Wednesday, September 21, 2005

What do you want?

Yesterday I dissed Roger Kerr for wanting to have a referendum on MMP, assuming he wanted a return to FPP. My bad there, the article mentioned no such thing. Phil O'Reilly reckoned MMP's all good. They are both right.

Consumercitizens should constantly be appraising their system of governance, questioning to ensure the government machine does what we want it to. A permanent vote on the ballot paper, asking voters if they have confidence in the MMP system, couldn't be a bad thing. Not so long ago electorates were asked each election if they wished to remain dry or get wet, alcoholically speaking. The idea has precedent. Roger Kerr's statement is sound.

This year The General Electorate has shown a maturity and understanding of how MMP works, using eloquent tactical voting gambits while returning to the honesty of the the Great Urban/Rural Divide. Last term, Helen Cark demonstrated proficiency at playing minor parties off one another while maintaining a centrist-left government. She is the Spinball Wizard and this term it's multiball. So Mr O'Reilly is also right. The public has little reason to lose confidence in MMP. Yet.

John Campbell had the tangental Mike Moore on his show last night. The closest The Panda got to a point was that the public wanted a system of government that harnessed party power; instead they unleashed a monster. The Panda is right.

Never before has The General Electorate been so alienated from our representatives. Meet the Candidates meetings, with the exception of Aro Valley, are ill-attended affairs of 100 people if you're lucky. Most of those attendees are party hacks without a brain cell to sway to another cause. The party is Mother, the party is Father.

Communication between politicians and public is a one-way street of advertisements, direct mail and polling. Polling for example reverses the Q & A game. In the past, voters asked their candidates questions and the candidate replied. Nowadays the candidate-commissioned pollsters ask the questions and the voters reply. How fucked up is that?

Membership in political movements has gone the way of most community groups. Membership has plummeted, allowing power to coallesce relatively unchecked and making a mockery of the illusion of participatory democracy. The only party that still subscribes to consulting its members is the Maori Party with their hui. Look how much they are mocked.

Like Super 12 and One Day Cricket, MMP has reduced politics to a television entertainment, sold as a brand with presidential-style icons leading a dubious bunch of party chosen into an arcane parliamentary sytem. Door-knocking and talking to ordinary people has been replaced with soundbites and photo opportunities as the most efficient way of electioneering. All this is encouraged by the story-hungry packs of media hounds following the leaders around this election.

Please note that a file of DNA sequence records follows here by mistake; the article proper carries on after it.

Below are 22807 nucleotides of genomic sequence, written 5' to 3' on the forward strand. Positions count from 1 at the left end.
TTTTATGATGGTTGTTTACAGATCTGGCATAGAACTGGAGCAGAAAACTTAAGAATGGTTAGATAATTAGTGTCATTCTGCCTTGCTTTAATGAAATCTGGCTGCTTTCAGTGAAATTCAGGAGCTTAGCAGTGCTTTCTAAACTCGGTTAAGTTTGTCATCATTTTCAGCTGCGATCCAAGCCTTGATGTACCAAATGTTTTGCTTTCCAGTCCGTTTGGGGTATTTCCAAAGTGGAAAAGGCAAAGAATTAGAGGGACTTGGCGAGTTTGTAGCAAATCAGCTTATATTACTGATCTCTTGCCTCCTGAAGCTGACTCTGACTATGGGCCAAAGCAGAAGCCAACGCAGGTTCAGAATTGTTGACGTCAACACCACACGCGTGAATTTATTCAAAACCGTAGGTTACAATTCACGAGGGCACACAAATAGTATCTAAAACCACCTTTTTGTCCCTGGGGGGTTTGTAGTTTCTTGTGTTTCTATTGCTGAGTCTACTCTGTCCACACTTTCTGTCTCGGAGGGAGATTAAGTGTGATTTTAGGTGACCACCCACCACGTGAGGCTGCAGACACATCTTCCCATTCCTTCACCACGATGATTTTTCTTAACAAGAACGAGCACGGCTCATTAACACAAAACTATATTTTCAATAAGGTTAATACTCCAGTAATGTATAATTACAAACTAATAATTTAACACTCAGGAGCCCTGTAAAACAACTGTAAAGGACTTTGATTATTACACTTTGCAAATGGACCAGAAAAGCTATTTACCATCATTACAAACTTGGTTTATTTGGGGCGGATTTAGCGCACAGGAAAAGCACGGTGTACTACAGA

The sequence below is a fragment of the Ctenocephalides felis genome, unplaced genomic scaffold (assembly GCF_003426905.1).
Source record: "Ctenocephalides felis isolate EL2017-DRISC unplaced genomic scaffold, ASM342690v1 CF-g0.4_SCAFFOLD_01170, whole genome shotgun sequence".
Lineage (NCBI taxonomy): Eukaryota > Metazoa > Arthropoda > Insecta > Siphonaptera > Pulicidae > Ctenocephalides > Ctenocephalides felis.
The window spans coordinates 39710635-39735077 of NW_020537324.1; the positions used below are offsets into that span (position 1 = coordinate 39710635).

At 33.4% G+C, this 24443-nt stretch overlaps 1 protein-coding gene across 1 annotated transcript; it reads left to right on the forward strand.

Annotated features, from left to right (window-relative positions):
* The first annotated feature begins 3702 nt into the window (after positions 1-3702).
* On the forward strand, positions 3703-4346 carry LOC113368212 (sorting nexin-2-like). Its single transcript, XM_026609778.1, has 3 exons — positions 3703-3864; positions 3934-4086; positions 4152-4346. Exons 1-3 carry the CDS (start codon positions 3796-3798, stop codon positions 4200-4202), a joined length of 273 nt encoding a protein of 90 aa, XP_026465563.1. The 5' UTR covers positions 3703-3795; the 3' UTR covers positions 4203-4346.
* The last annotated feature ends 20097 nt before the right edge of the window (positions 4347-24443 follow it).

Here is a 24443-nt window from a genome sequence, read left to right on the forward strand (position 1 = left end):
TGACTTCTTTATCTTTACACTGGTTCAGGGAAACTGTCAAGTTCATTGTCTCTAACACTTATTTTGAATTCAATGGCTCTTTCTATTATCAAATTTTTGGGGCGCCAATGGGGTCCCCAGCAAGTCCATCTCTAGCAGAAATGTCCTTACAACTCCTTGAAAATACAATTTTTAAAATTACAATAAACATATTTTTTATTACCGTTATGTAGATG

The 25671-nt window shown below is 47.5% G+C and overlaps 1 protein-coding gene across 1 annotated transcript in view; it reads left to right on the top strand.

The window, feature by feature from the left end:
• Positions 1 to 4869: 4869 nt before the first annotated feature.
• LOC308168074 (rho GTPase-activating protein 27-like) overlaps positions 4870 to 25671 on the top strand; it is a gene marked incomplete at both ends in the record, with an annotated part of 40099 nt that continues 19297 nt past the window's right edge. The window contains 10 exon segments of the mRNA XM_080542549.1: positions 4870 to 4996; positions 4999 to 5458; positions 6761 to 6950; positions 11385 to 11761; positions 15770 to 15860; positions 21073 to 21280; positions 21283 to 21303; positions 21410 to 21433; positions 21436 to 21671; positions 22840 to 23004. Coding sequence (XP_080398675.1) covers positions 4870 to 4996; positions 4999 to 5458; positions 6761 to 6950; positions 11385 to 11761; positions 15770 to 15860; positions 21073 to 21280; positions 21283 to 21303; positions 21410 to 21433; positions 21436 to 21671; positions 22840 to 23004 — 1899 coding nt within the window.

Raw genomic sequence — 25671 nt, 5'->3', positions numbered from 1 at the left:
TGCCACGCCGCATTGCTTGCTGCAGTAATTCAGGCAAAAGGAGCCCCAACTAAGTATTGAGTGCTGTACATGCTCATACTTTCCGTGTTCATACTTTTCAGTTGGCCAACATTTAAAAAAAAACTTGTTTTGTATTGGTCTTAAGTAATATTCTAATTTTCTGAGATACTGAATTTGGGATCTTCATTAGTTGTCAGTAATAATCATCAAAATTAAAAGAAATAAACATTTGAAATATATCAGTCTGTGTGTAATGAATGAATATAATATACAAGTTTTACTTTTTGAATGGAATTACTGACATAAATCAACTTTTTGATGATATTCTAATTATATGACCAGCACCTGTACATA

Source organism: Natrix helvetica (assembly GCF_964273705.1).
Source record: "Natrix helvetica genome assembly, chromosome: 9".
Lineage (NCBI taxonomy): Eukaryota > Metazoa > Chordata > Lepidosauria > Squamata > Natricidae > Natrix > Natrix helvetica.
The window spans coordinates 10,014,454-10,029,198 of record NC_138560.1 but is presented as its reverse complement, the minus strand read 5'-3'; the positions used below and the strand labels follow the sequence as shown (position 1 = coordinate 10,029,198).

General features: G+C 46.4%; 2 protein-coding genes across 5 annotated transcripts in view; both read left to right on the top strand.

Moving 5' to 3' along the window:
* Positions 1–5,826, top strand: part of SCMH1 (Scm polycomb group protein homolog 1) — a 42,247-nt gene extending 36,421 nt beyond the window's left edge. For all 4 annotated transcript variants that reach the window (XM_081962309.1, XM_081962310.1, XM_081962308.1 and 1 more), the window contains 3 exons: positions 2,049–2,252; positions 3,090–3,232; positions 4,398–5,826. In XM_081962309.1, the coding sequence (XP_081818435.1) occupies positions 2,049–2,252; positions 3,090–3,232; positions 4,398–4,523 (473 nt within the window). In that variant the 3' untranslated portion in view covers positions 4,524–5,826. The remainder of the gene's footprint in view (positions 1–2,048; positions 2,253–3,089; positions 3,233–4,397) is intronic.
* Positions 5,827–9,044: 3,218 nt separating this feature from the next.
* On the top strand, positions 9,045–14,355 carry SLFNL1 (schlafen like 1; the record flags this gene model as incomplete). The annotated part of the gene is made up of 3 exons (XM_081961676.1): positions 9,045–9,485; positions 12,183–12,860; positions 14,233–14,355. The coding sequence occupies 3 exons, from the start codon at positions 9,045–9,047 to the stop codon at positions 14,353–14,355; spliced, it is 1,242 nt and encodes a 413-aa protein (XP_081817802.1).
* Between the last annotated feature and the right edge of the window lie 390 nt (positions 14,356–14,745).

If anyone lost this election, it was the mainstream media. Once a refuge for some objectivity that voters could use to analyse the merits of our alleged representatives, an intrusive media has set their own agenda. TV3's unilateral exclusion of JAP and UFO and subsequent forced acquiesence showed the influence of the media on the outcomes in a poor light.

Bad polling presented as news by print and television media has damaged their credibility. Rodney Hide is justifiably pissed by this. By continually dissing Act, the media forced Act's vote down. Even Captain Sensible, looking radiant with a There's Something About Mary hairdo, lost his rag with the media on election night. Meanwhile, it seems Judith Tizard MP doesn't exist without media present.

But I digress. Winston Churchill once described democracy as the least worst system we've thought of so far. MMP is not perfect, but it's the best thing we've got. Philip Temple (Hattip DPF) reckons MMP just needs tweaking. As eminently respected as his opinion is, I would discount his two suggestions.

Increasing the electorate threshold from one to two seems arbitrary. Germany has a threshold of five electorates in a Bundestag of over 600 seats. Germany also has a bicameral system as opposed to our single House. Eliminating the single electorate parties in NZ would disproportionately increase the power of the Executive.

His second point, the one favoured by the Nats, is even more threatening. If there was ever a time to remove the Maori seats, it was with the introduction of MMP. Too late now. Any attempt to remove the Maori seats now, without any comparable trade-off to favour them, is futile. It would mean we have learnt nothing from our short history, nothing from our literature, nothing
from our movies. As Alan Moore once said, "Citizens should not fear their governments; governments should fear their citizens."

It is with this thought somewhere in her mind that Helen Clark looks to keep not only her leadership and the fortunes of Labour V in favour, but MMP's as well. If our three-yearly civil wars don't work, if stable government is not possible under this system, we will have to find something that does.